2. visual difficulties

  3. sensory difficulties of the face, body, or tongue, such as tingling, numbness, or dizziness

  4. language or speech difficulties

  5. difficulties moving

  6. brainstem traits, which are:

  7. difficulties talking

  8. vertigo (a spinning feeling)

  9. ringing in the ears or tinnitus

  10. hyperacusis (difficulties hearing)

  11. diplopia (double vision)

  12. inability to control body movements

  13. decreased consciousness

  14. eye problems, like blind spots, flashes of light, or temporary blindness.

  15. The aura that has at least two of these features:

  16. One or more symptoms spread gradually over a few minutes

  17. each symptom lasting between five to sixty minutes

  18. one or more symptom where the aura is only on one side of the head, including speech, vision, or language difficulty

  19. aura occurs before the headache begins or with the headache

  20. Headache which is not due to another health problem and transient ischemic attack not being a cause.

An aura typically occurs before the headache pain starts; however, it may continue once the headache starts. It can also start at the same time as the headache does.

Vestibular migraine

Vestibular migraine is also called migraine-related vertigo. Almost 40 per cent of those who have migraines have few vestibular symptoms. These symptoms can cause dizziness, affect balance, or both. People of any age, including children, can have vestibular migraines.

Neurologists usually treat people who have problems managing their migraines, including vestibular migraines. Medications for vestibular migraine are similar to the ones used for other types of migraine.

Also, vestibular migraines are sensitive to food items that cause migraines. Thus, you may be able to ease or prevent vertigo and other symptoms by changing your diet.

Your doctor may suggest you see a vestibular rehabilitation therapist. They teach exercises to help you stay balanced when your symptoms are at their worst.

Migraines in Children

Usually, children may have the same type of migraines as adults. Children and teenagers, like adults, may also experience anxiety and depression disorders together with their migraines.

Until they’re teenagers, children are likely to experience symptoms on both sides of the head. However, it’s rare for them to have headache pain in the back of the head. Their migraines usually last from 2 to 72 hours.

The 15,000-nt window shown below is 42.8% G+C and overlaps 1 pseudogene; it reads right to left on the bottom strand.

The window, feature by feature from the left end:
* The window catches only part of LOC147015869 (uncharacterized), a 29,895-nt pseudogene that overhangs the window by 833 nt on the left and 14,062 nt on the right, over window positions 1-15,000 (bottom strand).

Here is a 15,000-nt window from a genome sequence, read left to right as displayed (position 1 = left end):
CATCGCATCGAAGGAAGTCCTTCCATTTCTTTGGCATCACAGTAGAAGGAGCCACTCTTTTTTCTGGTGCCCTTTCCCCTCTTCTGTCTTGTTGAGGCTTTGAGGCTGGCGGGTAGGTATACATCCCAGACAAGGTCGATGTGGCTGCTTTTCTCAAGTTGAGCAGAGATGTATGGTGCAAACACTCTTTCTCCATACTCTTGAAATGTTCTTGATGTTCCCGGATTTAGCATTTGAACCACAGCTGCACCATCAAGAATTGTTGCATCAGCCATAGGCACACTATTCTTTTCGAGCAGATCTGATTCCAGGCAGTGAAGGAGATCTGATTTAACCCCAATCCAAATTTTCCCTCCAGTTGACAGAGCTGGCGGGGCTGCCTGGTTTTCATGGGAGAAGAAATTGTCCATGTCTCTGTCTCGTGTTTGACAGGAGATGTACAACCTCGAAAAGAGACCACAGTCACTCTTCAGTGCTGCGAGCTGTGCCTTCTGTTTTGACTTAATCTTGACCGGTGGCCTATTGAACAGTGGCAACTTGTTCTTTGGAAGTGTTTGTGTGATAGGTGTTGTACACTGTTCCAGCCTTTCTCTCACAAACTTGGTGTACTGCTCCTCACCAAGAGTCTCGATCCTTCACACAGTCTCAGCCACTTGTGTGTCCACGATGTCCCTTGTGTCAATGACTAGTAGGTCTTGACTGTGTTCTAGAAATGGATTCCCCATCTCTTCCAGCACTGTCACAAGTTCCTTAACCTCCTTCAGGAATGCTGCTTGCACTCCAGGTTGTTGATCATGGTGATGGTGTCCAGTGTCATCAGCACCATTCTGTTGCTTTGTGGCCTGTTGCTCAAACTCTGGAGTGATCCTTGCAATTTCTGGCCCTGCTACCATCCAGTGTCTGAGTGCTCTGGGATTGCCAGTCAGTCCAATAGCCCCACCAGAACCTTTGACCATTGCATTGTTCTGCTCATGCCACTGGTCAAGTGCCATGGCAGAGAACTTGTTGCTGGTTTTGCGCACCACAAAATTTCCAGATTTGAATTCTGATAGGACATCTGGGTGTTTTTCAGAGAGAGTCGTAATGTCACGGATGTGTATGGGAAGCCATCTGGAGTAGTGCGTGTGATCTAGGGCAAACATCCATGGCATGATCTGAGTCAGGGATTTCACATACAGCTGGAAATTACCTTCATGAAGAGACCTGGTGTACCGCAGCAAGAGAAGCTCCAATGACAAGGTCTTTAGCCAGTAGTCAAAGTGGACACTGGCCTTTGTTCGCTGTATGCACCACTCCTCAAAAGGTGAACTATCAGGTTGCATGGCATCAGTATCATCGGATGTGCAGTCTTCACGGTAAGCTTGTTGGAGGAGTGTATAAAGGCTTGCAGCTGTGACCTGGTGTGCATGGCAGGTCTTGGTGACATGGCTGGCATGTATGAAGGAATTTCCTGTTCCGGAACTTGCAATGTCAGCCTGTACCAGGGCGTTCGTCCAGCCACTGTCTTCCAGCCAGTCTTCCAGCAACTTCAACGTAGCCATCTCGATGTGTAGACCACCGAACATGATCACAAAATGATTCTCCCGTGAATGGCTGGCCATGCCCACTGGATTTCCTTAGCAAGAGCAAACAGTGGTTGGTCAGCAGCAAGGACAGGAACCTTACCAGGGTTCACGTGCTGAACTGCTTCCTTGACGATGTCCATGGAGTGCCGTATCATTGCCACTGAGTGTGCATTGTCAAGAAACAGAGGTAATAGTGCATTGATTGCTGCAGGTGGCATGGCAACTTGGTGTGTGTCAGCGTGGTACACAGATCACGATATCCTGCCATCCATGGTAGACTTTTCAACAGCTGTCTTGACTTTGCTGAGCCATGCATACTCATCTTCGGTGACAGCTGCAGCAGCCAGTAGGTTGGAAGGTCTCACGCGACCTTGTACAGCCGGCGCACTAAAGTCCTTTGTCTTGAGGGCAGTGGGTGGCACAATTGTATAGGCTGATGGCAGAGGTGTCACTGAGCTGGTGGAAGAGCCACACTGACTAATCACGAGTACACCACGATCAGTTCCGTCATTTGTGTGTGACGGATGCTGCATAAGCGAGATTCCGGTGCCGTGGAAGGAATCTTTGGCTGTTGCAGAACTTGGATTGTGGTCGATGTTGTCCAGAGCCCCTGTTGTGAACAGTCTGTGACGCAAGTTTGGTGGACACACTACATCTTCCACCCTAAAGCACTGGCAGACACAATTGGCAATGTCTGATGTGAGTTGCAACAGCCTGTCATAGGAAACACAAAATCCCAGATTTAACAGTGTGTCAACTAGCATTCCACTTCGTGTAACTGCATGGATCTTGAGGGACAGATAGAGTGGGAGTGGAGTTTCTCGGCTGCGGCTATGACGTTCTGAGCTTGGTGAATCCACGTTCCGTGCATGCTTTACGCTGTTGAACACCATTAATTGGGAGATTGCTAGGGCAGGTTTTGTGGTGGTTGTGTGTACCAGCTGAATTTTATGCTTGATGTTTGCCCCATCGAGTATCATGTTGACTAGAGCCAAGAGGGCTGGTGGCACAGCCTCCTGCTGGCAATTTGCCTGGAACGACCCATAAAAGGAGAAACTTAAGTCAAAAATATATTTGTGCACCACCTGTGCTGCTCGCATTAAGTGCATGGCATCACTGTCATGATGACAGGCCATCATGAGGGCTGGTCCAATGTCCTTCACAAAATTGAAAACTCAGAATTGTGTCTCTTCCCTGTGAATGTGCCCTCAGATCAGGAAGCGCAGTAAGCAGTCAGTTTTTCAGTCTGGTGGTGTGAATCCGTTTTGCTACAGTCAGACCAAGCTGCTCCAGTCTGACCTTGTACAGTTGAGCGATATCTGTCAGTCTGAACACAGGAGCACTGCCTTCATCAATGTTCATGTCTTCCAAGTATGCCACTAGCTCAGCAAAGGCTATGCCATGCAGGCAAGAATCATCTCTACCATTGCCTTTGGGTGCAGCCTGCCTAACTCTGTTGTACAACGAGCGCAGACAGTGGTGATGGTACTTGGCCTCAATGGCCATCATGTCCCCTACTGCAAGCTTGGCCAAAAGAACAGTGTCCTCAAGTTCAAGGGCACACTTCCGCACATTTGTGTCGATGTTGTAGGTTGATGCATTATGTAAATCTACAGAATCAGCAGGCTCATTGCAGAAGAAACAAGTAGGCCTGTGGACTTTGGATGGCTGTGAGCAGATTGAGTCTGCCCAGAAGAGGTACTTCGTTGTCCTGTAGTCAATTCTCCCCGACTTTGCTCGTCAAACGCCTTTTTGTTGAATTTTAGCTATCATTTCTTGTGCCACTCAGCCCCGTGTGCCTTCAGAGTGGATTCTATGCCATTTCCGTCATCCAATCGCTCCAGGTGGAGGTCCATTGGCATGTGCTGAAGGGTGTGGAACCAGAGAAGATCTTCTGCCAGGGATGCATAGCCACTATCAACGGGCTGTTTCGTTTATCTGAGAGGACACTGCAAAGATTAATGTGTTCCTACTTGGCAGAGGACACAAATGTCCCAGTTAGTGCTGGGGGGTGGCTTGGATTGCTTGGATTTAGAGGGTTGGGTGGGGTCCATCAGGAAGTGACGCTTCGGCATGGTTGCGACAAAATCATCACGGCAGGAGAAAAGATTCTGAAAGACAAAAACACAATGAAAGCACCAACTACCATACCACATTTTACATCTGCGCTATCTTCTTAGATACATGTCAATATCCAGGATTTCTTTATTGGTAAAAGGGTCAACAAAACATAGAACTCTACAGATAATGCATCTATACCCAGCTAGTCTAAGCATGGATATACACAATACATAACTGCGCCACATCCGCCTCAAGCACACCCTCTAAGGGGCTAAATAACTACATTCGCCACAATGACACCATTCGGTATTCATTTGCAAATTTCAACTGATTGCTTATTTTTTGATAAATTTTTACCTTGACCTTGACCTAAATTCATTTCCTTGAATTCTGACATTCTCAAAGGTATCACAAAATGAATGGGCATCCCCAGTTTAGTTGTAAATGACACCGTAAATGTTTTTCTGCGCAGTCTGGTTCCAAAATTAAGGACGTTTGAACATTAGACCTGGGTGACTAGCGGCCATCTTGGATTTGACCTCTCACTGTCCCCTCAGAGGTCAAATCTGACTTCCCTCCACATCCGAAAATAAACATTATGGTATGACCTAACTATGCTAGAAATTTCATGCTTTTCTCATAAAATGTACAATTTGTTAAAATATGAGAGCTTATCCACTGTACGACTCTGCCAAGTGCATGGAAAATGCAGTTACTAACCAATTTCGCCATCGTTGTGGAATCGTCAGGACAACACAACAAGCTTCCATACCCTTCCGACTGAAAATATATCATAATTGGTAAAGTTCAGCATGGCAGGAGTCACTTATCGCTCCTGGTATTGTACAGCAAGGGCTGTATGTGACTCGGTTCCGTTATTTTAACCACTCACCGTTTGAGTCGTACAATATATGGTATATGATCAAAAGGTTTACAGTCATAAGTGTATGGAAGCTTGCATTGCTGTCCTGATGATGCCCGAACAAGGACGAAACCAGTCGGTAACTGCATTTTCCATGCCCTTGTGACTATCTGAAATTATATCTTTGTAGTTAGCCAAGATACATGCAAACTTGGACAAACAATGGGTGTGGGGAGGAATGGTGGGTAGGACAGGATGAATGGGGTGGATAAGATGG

Some migraine variants are more common in children. These are abdominal migraine, cyclic vomiting and benign paroxysmal vertigo.

Abdominal Migraine

Children with abdominal migraine can experience stomach ache instead of a headache. The pain can be severe or moderate. Usually, it is in the stomach, around the belly button. However, the pain may not be confined to this specific area. The stomach may just feel sore.

Your child can also experience a headache. Other symptoms are:

  1. lack of appetite

  2. nausea with or without vomiting

  3. sensitivity to sound or light

Children who experience abdominal migraine are most likely to have more common migraine symptoms as adults.

Migraine Treatment

Migraines can’t be completely cured; however, you can take steps to manage them so that you don’t get them often and treat symptoms when they occur. Treatment can help make migraines less severe.

Your treatment method depends on:

  1. your age

  2. frequency of migraines

  3. type of migraine

  4. how severe it is, based on how much pain you have, how long they last, and how often they keep you from working

  5. whether you have nausea or vomiting, including other symptoms

  6. other medications you may take and other health conditions you have

Your treatment method can include a combination of:

  1. self-care migraine methods

  2. lifestyle changes, like stress management and preventing migraine triggers

  3. OTC pain or migraine medications, like acetaminophen (Tylenol) or NSAIDs

  4. prescription migraine medications for every day to reduce how often you have headaches and help prevent migraines

  5. prescription migraine medications that you take when a headache begins, to ease symptoms and to prevent it from becoming severe

  6. prescription medications to avoid vomiting or nausea

  7. hormone therapy if migraines occur with your menstrual cycle

  8. counselling

  9. alternative care, like meditation, biofeedback, acupuncture or acupressure

Medications for relief

Caption: A picture illustrating migraine headache pain relievers Credits: Pixabay

Medications that are used to ease migraine pain work best when taken at the initial stage of migraine as soon as symptoms and signs of a migraine starts. Medications that may be used to treat it are: